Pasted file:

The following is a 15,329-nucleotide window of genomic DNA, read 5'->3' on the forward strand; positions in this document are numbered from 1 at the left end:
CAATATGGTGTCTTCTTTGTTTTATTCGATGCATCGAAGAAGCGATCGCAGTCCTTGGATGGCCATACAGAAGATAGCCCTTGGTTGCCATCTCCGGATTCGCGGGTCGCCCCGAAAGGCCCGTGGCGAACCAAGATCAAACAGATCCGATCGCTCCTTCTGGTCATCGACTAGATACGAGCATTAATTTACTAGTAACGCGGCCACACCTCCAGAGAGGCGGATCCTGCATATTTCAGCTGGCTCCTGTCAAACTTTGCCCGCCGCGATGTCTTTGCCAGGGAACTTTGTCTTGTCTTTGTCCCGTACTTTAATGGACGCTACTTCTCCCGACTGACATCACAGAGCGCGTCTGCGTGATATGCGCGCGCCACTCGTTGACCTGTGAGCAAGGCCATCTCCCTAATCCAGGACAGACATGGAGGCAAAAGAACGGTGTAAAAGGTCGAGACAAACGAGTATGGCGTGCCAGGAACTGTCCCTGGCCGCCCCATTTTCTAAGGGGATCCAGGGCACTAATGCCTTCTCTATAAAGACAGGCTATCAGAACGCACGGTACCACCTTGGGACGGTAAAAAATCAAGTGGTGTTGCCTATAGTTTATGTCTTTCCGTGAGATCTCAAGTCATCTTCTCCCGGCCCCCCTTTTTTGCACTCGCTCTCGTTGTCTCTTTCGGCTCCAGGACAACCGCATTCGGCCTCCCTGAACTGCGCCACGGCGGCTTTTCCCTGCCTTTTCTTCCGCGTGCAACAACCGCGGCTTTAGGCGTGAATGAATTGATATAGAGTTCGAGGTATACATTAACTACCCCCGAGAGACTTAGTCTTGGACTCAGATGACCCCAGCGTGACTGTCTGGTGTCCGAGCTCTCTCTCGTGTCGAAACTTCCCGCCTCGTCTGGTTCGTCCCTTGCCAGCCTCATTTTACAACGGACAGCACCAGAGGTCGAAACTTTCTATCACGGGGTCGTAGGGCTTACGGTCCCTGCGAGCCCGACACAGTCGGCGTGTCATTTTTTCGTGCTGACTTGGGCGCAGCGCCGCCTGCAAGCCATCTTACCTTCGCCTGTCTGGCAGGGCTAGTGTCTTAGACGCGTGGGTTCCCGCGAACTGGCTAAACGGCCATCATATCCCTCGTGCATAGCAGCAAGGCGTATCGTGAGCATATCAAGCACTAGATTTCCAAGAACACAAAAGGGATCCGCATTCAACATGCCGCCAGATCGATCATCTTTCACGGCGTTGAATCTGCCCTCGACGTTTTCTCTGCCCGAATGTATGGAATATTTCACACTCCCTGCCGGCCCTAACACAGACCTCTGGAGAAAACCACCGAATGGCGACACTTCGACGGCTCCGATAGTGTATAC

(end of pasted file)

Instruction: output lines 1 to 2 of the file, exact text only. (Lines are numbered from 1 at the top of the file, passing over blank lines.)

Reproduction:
The following is a 15,329-nucleotide window of genomic DNA, read 5'->3' on the forward strand; positions in this document are numbered from 1 at the left end:
CAATATGGTGTCTTCTTTGTTTTATTCGATGCATCGAAGAAGCGATCGCAGTCCTTGGATGGCCATACAGAAGATAGCCCTTGGTTGCCATCTCCGGATTCGCGGGTCGCCCCGAAAGGCCCGTGGCGAACCAAGATCAAACAGATCCGATCGCTCCTTCTGGTCATCGACTAGATACGAGCATTAATTTACTAGTAACGCGGCCACACCTCCAGAGAGGCGGATCCTGCATATTTCAGCTGGCTCCTGTCAAACTTTGCCCGCCGCGATGTCTTTGCCAGGGAACTTTGTCTTGTCTTTGTCCCGTACTTTAATGGACGCTACTTCTCCCGACTGACATCACAGAGCGCGTCTGCGTGATATGCGCGCGCCACTCGTTGACCTGTGAGCAAGGCCATCTCCCTAATCCAGGACAGACATGGAGGCAAAAGAACGGTGTAAAAGGTCGAGACAAACGAGTATGGCGTGCCAGGAACTGTCCCTGGCCGCCCCATTTTCTAAGGGGATCCAGGGCACTAATGCCTTCTCTATAAAGACAGGCTATCAGAACGCACGGTACCACCTTGGGACGGTAAAAAATCAAGTGGTGTTGCCTATAGTTTATGTCTTTCCGTGAGATCTCAAGTCATCTTCTCCCGGCCCCCCTTTTTTGCACTCGCTCTCGTTGTCTCTTTCGGCTCCAGGACAACCGCATTCGGCCTCCCTGAACTGCGCCACGGCGGCTTTTCCCTGCCTTTTCTTCCGCGTGCAACAACCGCGGCTTTAGGCGTGAATGAATTGATATAGAGTTCGAGGTATACATTAACTACCCCCGAGAGACTTAGTCTTGGACTCAGATGACCCCAGCGTGACTGTCTGGTGTCCGAGCTCTCTCTCGTGTCGAAACTTCCCGCCTCGTCTGGTTCGTCCCTTGCCAGCCTCATTTTACAACGGACAGCACCAGAGGTCGAAACTTTCTATCACGGGGTCGTAGGGCTTACGGTCCCTGCGAGCCCGACACAGTCGGCGTGTCATTTTTTCGTGCTGACTTGGGCGCAGCGCCGCCTGCAAGCCATCTTACCTTCGCCTGTCTGGCAGGGCTAGTGTCTTAGACGCGTGGGTTCCCGCGAACTGGCTAAACGGCCATCATATCCCTCGTGCATAGCAGCAAGGCGTATCGTGAGCATATCAAGCACTAGATTTCCAAGAACACAAAAGGGATCCGCATTCAACATGCCGCCAGATCGATCATCTTTCACGGCGTTGAATCTGCCCTCGACGTTTTCTCTGCCCGAATGTATGGAATATTTCACACTCCCTGCCGGCCCTAACACAGACCTCTGGAGAAAACCACCGAATGGCGACACTTCGACGGCTCCGATAGTGTATAC